For the first time in history, researchers have discovered and identified planets in other galaxies.
A team of researchers from the University of Oklahoma made the discovery beyond the Milky Way. Led by Xinyu Dai, an OU physics and astronomy professor, and postdoc researcher Eduardo Guerras, the team made a discovery through a popular technique called microlensing. This allowed them to magnify the images of trillions of planets over 3.8 billion light-years from Earth.
"This is an example of how powerful the techniques of analysis of extragalactic microlensing can be. This galaxy is located 3.8 billion light-years away, and there is not the slightest chance of observing these planets directly, not even with the best telescope one can imagine in a science fiction scenario," said Guerras. "However, we are able to study them, unveil their presence and even have an idea of their masses. This is very cool science."
There have been a number of other planetary discoveries made using microlensing, but those discoveries are often confined to the Milky Way. For example, in May 2017, a South Korean team of astronomers discovered a binary star actually made up of two brown dwarf stars. This was only the third binary detected using microlensing, which allowed the researchers to study objects that emitted little to no light at all.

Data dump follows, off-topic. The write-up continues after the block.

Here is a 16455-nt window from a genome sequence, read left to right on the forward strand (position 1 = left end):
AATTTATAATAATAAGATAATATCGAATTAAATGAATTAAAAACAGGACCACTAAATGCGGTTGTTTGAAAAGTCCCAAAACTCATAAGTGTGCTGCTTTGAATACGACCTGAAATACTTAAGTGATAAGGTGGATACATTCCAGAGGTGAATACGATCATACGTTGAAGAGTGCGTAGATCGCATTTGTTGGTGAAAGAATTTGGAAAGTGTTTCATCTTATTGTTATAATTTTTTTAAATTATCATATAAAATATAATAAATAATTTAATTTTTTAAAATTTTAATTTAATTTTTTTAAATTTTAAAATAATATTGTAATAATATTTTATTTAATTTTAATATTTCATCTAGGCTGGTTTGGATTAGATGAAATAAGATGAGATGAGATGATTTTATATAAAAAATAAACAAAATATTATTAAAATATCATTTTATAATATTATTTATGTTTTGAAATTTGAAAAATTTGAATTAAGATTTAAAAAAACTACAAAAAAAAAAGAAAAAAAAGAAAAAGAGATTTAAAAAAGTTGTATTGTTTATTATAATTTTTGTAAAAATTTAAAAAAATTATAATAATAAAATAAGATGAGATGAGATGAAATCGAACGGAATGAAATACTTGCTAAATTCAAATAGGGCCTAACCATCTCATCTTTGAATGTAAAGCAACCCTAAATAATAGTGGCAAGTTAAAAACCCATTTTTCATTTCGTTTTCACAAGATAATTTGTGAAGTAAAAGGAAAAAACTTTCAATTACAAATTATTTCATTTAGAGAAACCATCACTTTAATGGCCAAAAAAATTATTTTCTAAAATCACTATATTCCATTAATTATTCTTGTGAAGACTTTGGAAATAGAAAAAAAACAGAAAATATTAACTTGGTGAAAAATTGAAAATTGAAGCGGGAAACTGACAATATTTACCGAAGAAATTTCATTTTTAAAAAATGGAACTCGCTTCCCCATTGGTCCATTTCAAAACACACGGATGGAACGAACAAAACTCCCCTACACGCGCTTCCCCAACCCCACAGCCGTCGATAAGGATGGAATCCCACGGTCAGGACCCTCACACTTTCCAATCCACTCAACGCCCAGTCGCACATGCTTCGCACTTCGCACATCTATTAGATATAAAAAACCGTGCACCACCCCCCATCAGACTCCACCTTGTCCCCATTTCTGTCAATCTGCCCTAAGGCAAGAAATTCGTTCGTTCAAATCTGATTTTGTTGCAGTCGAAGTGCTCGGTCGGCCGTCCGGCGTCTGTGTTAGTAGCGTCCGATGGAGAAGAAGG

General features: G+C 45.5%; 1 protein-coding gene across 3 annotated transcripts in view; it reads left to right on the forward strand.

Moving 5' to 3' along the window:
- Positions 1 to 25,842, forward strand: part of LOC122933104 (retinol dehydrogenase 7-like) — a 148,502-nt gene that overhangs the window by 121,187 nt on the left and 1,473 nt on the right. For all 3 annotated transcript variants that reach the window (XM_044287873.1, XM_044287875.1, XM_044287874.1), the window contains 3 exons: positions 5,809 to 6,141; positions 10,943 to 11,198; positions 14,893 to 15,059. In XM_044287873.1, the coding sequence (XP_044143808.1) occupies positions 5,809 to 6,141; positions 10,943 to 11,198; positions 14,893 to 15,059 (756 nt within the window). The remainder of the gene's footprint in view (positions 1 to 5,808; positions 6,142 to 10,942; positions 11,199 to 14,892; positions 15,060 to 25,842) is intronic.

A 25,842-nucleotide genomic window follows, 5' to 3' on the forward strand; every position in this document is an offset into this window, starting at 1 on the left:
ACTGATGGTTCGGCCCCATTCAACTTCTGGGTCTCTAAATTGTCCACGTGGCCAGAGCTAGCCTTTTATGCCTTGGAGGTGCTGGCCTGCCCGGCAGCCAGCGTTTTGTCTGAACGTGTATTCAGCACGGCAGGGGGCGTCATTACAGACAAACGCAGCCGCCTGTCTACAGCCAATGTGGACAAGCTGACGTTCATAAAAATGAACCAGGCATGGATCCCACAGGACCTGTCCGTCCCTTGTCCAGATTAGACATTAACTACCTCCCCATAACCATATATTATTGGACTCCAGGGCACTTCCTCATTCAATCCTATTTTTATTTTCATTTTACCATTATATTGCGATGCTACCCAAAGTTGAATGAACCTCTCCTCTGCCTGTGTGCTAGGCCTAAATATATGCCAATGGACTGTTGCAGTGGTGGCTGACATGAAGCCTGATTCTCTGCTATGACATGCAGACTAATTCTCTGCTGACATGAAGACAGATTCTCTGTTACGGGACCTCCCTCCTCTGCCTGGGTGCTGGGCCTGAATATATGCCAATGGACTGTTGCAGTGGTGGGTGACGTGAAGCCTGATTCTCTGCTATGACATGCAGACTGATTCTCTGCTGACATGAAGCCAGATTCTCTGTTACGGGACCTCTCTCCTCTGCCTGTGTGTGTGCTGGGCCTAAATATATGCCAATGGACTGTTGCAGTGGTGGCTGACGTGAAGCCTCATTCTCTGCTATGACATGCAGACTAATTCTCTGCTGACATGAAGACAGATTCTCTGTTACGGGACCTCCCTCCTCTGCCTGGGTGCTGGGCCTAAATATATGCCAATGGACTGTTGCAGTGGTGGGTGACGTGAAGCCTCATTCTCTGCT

In short, microlensing uses the light from a background source that's bent by the gravitational field of a foreground lens in order to create brighter images. Microlensing also taps into Einstein's General Theory of Relativity. He mentioned that when light from a star gets closer to another star on its way to an Earth-bound observer, the gravity of the middle star bends the light rays. This gives the illusion that the two stars are actually farther apart than they naturally are.
However, the Oklahoma-based researchers found that the gravitational effect of smaller objects can create a bigger magnification. This leads to signatures which can then be modeled and applied to other galaxies. In order to make the discovery, the OU researchers used NASA's Chandra X-ray Observatory at the Smithsonian Astrophysical Observatory. They then crafted the microlensing models at OU's Supercomputing Center for Education and Research.
And, as Phys.org pointed out in its coverage of the discovery, "until this study there has been no evidence of planets in other galaxies."
"We are very excited about this discovery. This is the first time anyone has discovered planets outside our galaxy," echoed Dai in a press release. "These small planets are the best candidate for the signature we observed in this study using the microlensing technique. We analyzed the high frequency of the signature by modeling the data to determine the mass."
The paper can be found in full in the most recent issue of the journal Astrophysical Journal Letters.